Tuesday, September 24, 2013

Production Notes (for distilling geeks)

THIS POST (mainly on technical production) FROM Greg Ramsay, from the New Zealand Whisky Company:

These are a few tidbits from emails and Q&A's from our distributors, to & from Cyril (and me) over time, in relation to the production process

-Seagrams took over in 1981,i think they paid 3 million for the distillery,don’t quote me on that.

1) do you know why Seagrams took over? they recognised a regional production base, with a lower cost of production, servicing an unmet demand for legal NZ whisky, and a good production base from which to export to Aus (particularly gin) and Asia (for low cost bulk whisky)

The pot stills had a stainless base with a copper neck through to the condensers above which ran through to the spirit safe.There was a few minor repairs to the copper neck but nothing major.
Farras engineering joked to me that the indentations in the repairs would add more flavour to the spirit.

2) is there any truth in the story about the stainless steel stills?  Jim Murray writes about it in his early 1990s book, when he actually visited and spent some time at the distillery, (see link to article here)

An early Dunedin Distillery, in 1867 (about when Cyril started)

peating levels if peated, no technical info on this, however we can glean from Jim Murray’s mid 1990s book ‘Whisky’ which has a double-page feature on his visit and time at the Dunedin Distillery, as well as distiller Cyril Yates (who worked from 1972 until 1996 in the distillery as a Senior Foreman) that the distillers were getting increasingly confident with their use of Peat from the late 80s, and that the younger the whisky is/later the whisky was made, the peatier it becomes.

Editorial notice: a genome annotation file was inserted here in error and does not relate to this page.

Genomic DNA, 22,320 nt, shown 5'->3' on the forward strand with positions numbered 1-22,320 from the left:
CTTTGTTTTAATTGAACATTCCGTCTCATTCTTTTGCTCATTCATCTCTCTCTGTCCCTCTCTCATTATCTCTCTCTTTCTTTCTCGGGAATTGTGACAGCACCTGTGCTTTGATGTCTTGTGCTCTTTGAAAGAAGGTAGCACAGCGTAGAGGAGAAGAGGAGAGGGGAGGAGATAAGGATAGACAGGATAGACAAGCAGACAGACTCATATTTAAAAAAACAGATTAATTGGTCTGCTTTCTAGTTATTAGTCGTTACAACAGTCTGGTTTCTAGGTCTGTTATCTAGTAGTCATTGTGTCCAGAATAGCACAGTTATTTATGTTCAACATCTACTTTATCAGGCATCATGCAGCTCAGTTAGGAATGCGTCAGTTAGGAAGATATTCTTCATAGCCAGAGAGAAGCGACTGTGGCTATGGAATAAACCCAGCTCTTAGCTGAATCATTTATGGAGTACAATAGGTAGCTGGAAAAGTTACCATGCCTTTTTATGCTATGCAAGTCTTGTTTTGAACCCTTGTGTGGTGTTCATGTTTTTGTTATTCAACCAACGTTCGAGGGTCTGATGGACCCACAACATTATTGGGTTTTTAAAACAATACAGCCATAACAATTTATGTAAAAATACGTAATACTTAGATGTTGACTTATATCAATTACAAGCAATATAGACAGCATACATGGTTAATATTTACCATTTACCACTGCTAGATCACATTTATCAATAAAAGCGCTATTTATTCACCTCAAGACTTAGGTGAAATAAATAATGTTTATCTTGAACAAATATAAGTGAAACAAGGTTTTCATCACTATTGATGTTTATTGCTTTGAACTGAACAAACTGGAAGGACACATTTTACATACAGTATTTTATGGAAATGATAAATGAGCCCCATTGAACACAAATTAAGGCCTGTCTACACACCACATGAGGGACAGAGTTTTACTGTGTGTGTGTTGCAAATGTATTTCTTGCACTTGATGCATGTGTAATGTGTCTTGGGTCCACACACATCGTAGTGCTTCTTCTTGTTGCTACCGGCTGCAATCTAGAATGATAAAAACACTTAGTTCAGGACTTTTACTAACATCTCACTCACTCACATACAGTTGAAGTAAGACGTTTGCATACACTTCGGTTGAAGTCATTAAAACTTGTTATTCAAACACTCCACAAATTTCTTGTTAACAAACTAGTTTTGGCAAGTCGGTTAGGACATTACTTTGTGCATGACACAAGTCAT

techy info on the fermentation times, i could get this from Cyril, but he may be doing his shift work over next few days and not be on email/have time. Any info Cyril on fermentation temperatures, volumes, ABV etc. would be terrific.

where the bourbon barrels came from, Four Roses distillery, Kentucky

what sort of barley was used (all this stuff is really important), Southland barley malted in Dunedin by Maltexo (one of the original developers of distillery). Please note, that even the DoubleWood, while being a blend is a blend of 70% malted barley, combined with 30% grain spirit from a continuous column still (which also spat out their base spirit for their gin). All the grain brought onto the property was still barley, but unmalted. I think this technically means the DoubleWood is a Single Grain (as in a Single distillery AND a Single Grain, but not all malted) but we just call it blended for simplicity!

where are the casks from – Seagrams brought all the 190litre bourbon barrels out from their Four Roses distillery in Kentucky, these were obvisouly once used, first fill American White Oak. After buying the last remaining stock from Fosters (150,000litres of cask strength) most of the Blend was then decanted by new owners Warren & Debbie Preston (a wine family from Tauranga, owners of well-known MillsReef winery) into their ex Syrah, Merlot & Pinot Noir barrels, which was French Oak. This is the famed Dunedin DoubleWood

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